Budd Bugatch - Raymond James & Associates, Inc., Research Division

Just if I can -- just to avoid Dave DeSonier's restrictions for one more time, just one more follow-up. On the Western Pneumatic, it is so project-related with the aerospace and the big projects that are going on with the airline companies, how do you get comfort that, that's a longer-lasting business and that there's something behind that?

David S. Haffner

Yes. That's an excellent question, and really we're glad you asked that because part of the due diligence, in fact a meaningful part of the due diligence that we did in conjunction with this Western Pneumatic team, which incidentally they're an outstanding team of management and partners in general. But that diligence had to do with the customer concentration, the breadth of the product line and the duration of those products and their application. They're very -- they're somewhat automotive-like and even longer their long-lived applications. And once you're able to be favored with that type of business, then the users of that product rarely will change suppliers over the life of that particular application. SO they're very long-lived. And so we gained a significant amount of comfort. And then of course, we're pleased to see the demand in global aircraft orders go up and certainly benefit from that.

Operator

Our next question comes from Keith Hughes with SunTrust.

Keith B. Hughes - SunTrust Robinson Humphrey, Inc., Research Division

A question within the commercial division. Within your guidance, could you tell me how you're thinking about Fixture & Display and Office Furniture for 2012?

Karl G. Glassman

Keith, this is Karl. From a commercial standpoint that we are looking from a top line perspective of a reduction in sales of about $20 million, some of that has to do with the divestiture of the U.K.-based POP facility and about flattish demand in the remaining business. Remember that we're going through this facility consolidation in Alabama. We expect that we'll retain the majority of that business. So store fixtures, while it's early and is by far the most difficult of our businesses to predict, we're looking at a flattish once you take out the POP business. Office is also a forecast of flat to slightly up. You'll note that the BIFMA forecast for 2012 is for flat to slightly negative in the macro BIFMA space. We feel pretty good or real good about our product placement and our relative position with specific customers. So we are up admittedly against some very difficult comps in that business, but feel good about our market position. It's just a question, does the market continue to stay strong?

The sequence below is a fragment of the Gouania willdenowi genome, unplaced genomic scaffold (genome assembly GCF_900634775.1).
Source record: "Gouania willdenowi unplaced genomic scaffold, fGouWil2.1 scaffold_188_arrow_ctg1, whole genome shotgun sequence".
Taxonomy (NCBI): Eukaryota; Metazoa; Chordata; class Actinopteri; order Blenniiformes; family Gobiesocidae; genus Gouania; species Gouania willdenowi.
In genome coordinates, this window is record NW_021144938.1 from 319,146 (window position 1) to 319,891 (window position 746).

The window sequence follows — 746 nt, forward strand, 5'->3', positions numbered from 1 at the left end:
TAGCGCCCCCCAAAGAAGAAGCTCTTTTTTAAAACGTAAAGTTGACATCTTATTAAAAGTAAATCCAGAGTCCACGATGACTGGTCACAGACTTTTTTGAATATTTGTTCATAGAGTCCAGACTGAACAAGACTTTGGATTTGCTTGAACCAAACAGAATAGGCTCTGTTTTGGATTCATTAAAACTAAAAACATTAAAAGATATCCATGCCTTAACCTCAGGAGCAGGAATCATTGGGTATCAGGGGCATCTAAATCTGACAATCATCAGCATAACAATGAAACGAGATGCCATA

Keith B. Hughes - SunTrust Robinson Humphrey, Inc., Research Division

The market for store fixtures?

Karl G. Glassman

The market for office.

Keith B. Hughes - SunTrust Robinson Humphrey, Inc., Research Division

For office, okay. I guess on residential -- and if you could do the same thing just on Spring and Furniture, your expectation for '12?

Karl G. Glassman

On the spring side, our forecasts are slightly positive maybe a point, which correlates to the ISPA industry data of forecasted unit growth of 1%. They also -- and they incorporate all the specialty space, so some people would say our innerspring growth forecast may be bullish. I certainly feel that those that think that an innerspring is no longer part of a mattress didn't witness the Las Vegas market last week, didn't see the extreme proliferation of new innerspring designs, especially in hybrid placements. We feel good about the trend on innersprings. They were up in the fourth quarter. Innerspring sales in the January timeframe are up about 7%. So we feel good about the trend, but today's earlier point, we're a little spooked by the head fake that we've experienced in the last couple of years with a strong start and a diminished back half. From a hardware standpoint, specific to furniture, that business was under greater pressure in 2011 than was bedding. We saw a trough in the summer months. Saw some recovery toward the end of the year with hardware units being up about 7% in December. Feel good about the trend, I cannot give you a January trend number on furniture because of the Asian aspect of that business. And as you all know that the Chinese holidays were in January this year versus February last, so I don't have meaningful comparisons. But we would expect for the full year flat to slightly unit positive in that business as well. All in the backdrop of, as you yourself witnessed, significant optimism and really positive feelings coming out of the Las Vegas market last week. But we continue to be concerned as our customers about the back half of the year, the cost of advertising, the probability of a very contentious election. So we're guarded in our forecast.